2013 Skoda Octavia vRS review
The fun bit comes from the choice of a 181bhp diesel engine or 217bhp petrol, as well as new multilink rear suspension (a completely different and more sophisticated set-up than on other Octavia models), a 12mm lower ride height and bespoke suspension settings.
What's the 2013 Skoda Octavia vRS like to drive?
We drove the petrol model, which has proper gut-wrenching acceleration when you want it, but still feels reassuringly close to idiot-proof in terms of handling.
There's little of the sudden surge in power that commonly afflicts high-powered turbocharged engines, with acceleration building quickly and smoothly even from low revs. This means that you can leave the vRS in a high gear at low speeds, knowing that it will pick up cleanly when asked.
The manual gearbox we tested also had a satisfyingly positive shift, while the pedals were nicely weighted and easy to modulate.
If you're hoping to experience some kind of driving epiphany with the ride and handling, you might be a little disappointed. This is still an Octavia; it's a big car and, despite the vRS badge, it errs towards being usable rather than dramatic. The steering is fast without being neurotic, but a bit more communication would be welcome.
That said, the vRS does perform with a good degree of finesse. The body settles quickly even in hard cornering, plus there's loads of front-end grip and the car can brake both inside wheels to aid agility – a trick that comes close to mimicking the effect of a mechanical limited-slip differential.
Where the system is not quite as effective as a proper mechanical limited-slip diff is at controlling the writhing steering that the vRS subjects you to as it scrabbles to transfer its power to the road – particularly if you ask for everything as you exit a corner.
Ride quality on standard 18-inch alloys is a bit schizophrenic, being impressively composed over rough, scarred surfaces, but bouncy and firm over big bumps and undulations. Even so, it's acceptable given the big Skoda's performance.
What's the 2013 Skoda Octavia vRS like inside?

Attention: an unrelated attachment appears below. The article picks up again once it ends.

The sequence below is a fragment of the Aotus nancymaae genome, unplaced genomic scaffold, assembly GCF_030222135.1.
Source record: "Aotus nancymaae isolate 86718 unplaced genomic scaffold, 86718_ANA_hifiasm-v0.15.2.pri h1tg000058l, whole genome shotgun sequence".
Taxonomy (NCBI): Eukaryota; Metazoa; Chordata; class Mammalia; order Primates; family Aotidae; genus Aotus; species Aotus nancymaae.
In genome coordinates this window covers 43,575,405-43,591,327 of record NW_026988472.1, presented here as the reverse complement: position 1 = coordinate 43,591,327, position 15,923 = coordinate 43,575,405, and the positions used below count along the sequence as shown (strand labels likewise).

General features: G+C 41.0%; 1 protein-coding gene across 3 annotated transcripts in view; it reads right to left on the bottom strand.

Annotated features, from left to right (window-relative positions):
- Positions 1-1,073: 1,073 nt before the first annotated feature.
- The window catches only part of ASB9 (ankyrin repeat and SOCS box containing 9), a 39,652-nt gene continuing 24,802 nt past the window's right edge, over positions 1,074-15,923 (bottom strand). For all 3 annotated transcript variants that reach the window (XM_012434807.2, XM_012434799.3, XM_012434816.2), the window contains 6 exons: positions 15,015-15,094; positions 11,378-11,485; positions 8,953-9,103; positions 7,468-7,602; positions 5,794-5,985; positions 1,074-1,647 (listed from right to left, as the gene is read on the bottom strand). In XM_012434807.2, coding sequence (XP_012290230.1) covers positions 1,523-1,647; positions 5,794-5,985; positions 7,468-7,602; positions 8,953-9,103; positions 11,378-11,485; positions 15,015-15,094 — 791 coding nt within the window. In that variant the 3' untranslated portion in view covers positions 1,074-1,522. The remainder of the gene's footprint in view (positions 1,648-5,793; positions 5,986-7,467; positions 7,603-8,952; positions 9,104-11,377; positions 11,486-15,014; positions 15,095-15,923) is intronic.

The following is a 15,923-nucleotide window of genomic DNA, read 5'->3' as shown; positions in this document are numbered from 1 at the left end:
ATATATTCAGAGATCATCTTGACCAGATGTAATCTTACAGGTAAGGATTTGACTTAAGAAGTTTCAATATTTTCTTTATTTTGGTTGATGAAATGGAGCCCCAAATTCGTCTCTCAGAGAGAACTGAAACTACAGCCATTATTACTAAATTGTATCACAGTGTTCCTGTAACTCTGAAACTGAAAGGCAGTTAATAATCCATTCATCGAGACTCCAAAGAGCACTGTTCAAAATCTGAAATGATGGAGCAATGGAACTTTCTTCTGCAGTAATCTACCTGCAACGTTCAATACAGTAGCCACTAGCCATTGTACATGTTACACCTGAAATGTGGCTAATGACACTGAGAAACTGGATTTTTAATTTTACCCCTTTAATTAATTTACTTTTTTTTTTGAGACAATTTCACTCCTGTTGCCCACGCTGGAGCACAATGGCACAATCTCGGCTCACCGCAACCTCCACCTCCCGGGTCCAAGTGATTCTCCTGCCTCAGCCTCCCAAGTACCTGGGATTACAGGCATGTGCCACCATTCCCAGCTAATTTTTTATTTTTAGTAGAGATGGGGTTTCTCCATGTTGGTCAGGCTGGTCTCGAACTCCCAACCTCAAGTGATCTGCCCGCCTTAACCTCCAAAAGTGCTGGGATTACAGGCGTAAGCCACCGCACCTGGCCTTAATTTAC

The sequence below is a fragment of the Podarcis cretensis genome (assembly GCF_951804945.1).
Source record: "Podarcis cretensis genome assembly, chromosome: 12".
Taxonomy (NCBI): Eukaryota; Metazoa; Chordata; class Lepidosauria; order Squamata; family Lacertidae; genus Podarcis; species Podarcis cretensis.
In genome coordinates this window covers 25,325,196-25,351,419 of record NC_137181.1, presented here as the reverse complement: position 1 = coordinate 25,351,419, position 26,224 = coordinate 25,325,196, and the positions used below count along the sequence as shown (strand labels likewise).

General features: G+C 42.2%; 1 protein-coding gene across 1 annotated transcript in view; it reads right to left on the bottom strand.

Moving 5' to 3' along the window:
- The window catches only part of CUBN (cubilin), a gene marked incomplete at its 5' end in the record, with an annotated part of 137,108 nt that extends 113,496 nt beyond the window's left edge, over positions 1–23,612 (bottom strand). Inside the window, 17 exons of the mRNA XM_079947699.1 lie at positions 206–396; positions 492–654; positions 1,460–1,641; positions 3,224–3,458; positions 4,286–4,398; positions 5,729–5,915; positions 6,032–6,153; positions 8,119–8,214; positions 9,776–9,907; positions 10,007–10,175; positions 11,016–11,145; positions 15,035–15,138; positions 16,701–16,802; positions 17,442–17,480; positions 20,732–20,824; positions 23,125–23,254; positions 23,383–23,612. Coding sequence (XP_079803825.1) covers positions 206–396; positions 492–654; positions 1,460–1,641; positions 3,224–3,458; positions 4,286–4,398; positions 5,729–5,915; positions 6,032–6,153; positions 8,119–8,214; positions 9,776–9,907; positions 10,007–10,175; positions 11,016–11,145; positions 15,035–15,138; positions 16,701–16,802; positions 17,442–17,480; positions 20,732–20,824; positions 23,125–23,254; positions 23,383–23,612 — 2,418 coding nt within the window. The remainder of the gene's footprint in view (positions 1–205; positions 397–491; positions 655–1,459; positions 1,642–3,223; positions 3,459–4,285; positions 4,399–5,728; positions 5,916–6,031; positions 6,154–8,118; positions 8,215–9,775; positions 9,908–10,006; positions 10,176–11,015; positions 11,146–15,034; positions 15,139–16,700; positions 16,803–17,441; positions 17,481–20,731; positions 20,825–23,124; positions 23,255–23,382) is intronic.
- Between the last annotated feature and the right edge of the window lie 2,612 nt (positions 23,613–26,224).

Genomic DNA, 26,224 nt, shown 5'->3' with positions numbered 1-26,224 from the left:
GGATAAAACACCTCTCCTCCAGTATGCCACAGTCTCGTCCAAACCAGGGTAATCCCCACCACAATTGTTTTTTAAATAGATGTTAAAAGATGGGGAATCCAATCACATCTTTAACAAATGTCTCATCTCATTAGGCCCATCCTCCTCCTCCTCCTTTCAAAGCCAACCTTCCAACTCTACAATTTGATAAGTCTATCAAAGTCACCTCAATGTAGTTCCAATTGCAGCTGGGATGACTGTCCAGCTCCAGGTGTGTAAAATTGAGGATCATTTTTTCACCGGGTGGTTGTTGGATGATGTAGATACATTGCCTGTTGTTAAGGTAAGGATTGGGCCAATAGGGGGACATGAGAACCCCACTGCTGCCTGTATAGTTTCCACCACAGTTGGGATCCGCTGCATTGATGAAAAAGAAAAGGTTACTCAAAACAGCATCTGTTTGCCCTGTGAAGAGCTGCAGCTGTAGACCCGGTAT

The standard sports seats are manually adjustable and offer deep bolster support and a good range of adjustment. It's also a nice touch that they've been designed to avoid overly obscuring the view of the road ahead for rear passengers, helping to reduce the pain for those susceptible to car sickness.
Even in the hatch there's plenty of room for people and their paraphernalia, while the estate version promises to stand up to every luggage challenge that the average family can throw at it.
Otherwise the interior has some subtle vRS badging to differentiate it from the standard car, but it's not an overtly sporty cabin at all, and benefits from all the standard Octavia's strengths of good visibility, clear dials and durable, classy-looking materials.
Standard equipment includes a colour touch-screen, Bluetooth, DAB radio, USB-input, rear parking sensors, steering wheel-mounted stereo controls, climate control and the usual safety kit and electronic driver aids.
Should I buy one?
If you want something that's got real entertainment value, but with little or no compromise to the everyday needs of a family car, then absolutely. There is a price to pay for the Octavia vRS's great value, though – it's not as refined or as smooth to drive as the Volkswagen Golf GTI. However, the fact that it's many thousands cheaper is likely to compensate for these failings.
The diesel engine looks compelling, thanks to its impressive economy figures of 61.4mpg and emissions of 119g/km, but don't discount the petrol – it's substantially faster, and figures of 45.6mpg and 142g/km aren't to be sniffed at given the performance on offer.
The vRS is also the most practical hot hatch you can buy. As long as you're happy with easy-going and invigorating B-road manners and don't mind being shaken around a bit on high-speed bumpy roads, the petrol-powered Skoda Octavia vRS is hard to fault.
What Car? says...
Ford Focus ST
Volkswagen Golf GTi
Engine size 2.0-litre turbocharged petrol
Price from £22,990
Torque 258lb ft
0-62mph 6.8 seconds
Top speed 154mph
Fuel economy 45.6mpg
CO2 emissions 142g/km
Engine size 2.0-litre turbodiesel
Price from £23,260
Torque 280lb ft
0-62mph 8.1 seconds
Top speed 144mph
Fuel economy 61.4mpg
CO2 emissions 119g/km
By Vicky Parrott
Featured in this story